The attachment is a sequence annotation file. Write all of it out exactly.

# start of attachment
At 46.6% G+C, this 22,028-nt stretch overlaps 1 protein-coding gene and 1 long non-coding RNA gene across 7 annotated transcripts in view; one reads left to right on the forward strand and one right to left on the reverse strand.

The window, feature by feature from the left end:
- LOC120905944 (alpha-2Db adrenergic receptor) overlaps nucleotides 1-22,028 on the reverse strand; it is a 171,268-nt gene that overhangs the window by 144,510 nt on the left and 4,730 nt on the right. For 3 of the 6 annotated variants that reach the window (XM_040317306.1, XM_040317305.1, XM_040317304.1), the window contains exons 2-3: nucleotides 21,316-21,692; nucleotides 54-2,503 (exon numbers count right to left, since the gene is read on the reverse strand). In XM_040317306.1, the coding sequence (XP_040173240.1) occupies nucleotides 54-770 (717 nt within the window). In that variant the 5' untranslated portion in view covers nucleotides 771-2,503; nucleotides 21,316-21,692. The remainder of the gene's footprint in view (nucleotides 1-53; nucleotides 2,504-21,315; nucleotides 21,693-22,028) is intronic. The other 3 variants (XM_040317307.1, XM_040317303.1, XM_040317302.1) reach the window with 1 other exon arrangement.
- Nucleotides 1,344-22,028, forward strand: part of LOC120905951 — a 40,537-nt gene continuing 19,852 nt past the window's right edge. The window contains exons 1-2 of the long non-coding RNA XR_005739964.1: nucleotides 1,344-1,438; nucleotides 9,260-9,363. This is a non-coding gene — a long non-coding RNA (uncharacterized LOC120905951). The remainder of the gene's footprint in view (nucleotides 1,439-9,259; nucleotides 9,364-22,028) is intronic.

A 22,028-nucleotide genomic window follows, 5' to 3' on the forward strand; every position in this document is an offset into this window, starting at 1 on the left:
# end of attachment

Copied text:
At 46.6% G+C, this 22,028-nt stretch overlaps 1 protein-coding gene and 1 long non-coding RNA gene across 7 annotated transcripts in view; one reads left to right on the forward strand and one right to left on the reverse strand.

The window, feature by feature from the left end:
- LOC120905944 (alpha-2Db adrenergic receptor) overlaps nucleotides 1-22,028 on the reverse strand; it is a 171,268-nt gene that overhangs the window by 144,510 nt on the left and 4,730 nt on the right. For 3 of the 6 annotated variants that reach the window (XM_040317306.1, XM_040317305.1, XM_040317304.1), the window contains exons 2-3: nucleotides 21,316-21,692; nucleotides 54-2,503 (exon numbers count right to left, since the gene is read on the reverse strand). In XM_040317306.1, the coding sequence (XP_040173240.1) occupies nucleotides 54-770 (717 nt within the window). In that variant the 5' untranslated portion in view covers nucleotides 771-2,503; nucleotides 21,316-21,692. The remainder of the gene's footprint in view (nucleotides 1-53; nucleotides 2,504-21,315; nucleotides 21,693-22,028) is intronic. The other 3 variants (XM_040317307.1, XM_040317303.1, XM_040317302.1) reach the window with 1 other exon arrangement.
- Nucleotides 1,344-22,028, forward strand: part of LOC120905951 — a 40,537-nt gene continuing 19,852 nt past the window's right edge. The window contains exons 1-2 of the long non-coding RNA XR_005739964.1: nucleotides 1,344-1,438; nucleotides 9,260-9,363. This is a non-coding gene — a long non-coding RNA (uncharacterized LOC120905951). The remainder of the gene's footprint in view (nucleotides 1,439-9,259; nucleotides 9,364-22,028) is intronic.

A 22,028-nucleotide genomic window follows, 5' to 3' on the forward strand; every position in this document is an offset into this window, starting at 1 on the left: